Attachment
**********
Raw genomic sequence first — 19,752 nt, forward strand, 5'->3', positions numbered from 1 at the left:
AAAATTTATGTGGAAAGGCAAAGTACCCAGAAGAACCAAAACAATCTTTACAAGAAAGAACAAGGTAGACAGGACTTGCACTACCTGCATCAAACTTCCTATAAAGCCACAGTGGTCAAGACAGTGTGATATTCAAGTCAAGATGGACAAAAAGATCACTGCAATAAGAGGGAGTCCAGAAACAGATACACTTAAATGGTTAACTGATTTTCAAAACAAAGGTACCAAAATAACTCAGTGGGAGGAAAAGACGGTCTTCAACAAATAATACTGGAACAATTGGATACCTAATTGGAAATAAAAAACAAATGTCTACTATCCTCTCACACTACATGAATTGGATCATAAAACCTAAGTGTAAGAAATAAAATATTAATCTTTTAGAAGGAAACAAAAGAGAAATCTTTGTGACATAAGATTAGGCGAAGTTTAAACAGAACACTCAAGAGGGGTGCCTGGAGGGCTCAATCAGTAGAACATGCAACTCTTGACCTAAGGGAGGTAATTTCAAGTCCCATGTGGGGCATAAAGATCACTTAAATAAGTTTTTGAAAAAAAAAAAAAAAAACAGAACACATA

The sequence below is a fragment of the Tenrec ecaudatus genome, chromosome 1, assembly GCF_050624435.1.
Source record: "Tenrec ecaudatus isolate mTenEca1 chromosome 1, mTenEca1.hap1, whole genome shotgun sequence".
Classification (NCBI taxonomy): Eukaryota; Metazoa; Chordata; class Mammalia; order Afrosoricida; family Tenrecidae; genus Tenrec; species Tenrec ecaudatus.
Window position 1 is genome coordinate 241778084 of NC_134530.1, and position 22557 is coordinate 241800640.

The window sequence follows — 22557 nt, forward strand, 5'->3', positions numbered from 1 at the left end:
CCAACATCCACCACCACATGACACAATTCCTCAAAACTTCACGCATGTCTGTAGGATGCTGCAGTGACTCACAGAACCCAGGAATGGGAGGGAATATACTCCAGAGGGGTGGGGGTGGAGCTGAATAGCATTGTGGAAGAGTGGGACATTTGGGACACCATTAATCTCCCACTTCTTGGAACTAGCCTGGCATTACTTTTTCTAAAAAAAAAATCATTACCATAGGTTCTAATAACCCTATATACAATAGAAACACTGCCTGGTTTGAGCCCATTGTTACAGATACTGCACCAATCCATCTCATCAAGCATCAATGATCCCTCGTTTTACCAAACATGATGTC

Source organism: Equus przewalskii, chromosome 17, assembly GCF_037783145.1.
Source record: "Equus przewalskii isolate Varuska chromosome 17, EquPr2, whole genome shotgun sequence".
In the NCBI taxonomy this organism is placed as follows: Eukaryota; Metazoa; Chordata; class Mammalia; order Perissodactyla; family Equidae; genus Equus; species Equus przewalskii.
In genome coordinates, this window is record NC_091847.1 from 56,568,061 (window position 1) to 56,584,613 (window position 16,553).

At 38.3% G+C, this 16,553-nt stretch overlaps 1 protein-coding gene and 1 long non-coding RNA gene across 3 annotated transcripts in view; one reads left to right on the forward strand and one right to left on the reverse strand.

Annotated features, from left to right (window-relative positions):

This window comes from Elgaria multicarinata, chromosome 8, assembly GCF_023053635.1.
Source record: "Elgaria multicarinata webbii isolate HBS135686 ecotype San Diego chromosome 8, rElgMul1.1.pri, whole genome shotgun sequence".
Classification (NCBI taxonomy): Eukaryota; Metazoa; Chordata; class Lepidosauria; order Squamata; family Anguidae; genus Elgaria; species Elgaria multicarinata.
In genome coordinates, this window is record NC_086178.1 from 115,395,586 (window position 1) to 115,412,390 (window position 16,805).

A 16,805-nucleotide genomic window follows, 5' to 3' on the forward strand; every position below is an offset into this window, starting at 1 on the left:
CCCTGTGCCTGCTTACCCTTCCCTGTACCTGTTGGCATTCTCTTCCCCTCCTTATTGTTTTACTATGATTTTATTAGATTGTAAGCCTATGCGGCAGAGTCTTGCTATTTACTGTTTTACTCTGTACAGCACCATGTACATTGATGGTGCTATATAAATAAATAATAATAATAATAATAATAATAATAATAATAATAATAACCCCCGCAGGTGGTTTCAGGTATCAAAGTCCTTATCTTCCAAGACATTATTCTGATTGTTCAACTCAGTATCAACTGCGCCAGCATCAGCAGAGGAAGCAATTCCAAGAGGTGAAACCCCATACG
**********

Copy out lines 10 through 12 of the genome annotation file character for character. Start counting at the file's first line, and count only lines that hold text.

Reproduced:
Source record: "Equus przewalskii isolate Varuska chromosome 17, EquPr2, whole genome shotgun sequence".
In the NCBI taxonomy this organism is placed as follows: Eukaryota; Metazoa; Chordata; class Mammalia; order Perissodactyla; family Equidae; genus Equus; species Equus przewalskii.
In genome coordinates, this window is record NC_091847.1 from 56,568,061 (window position 1) to 56,584,613 (window position 16,553).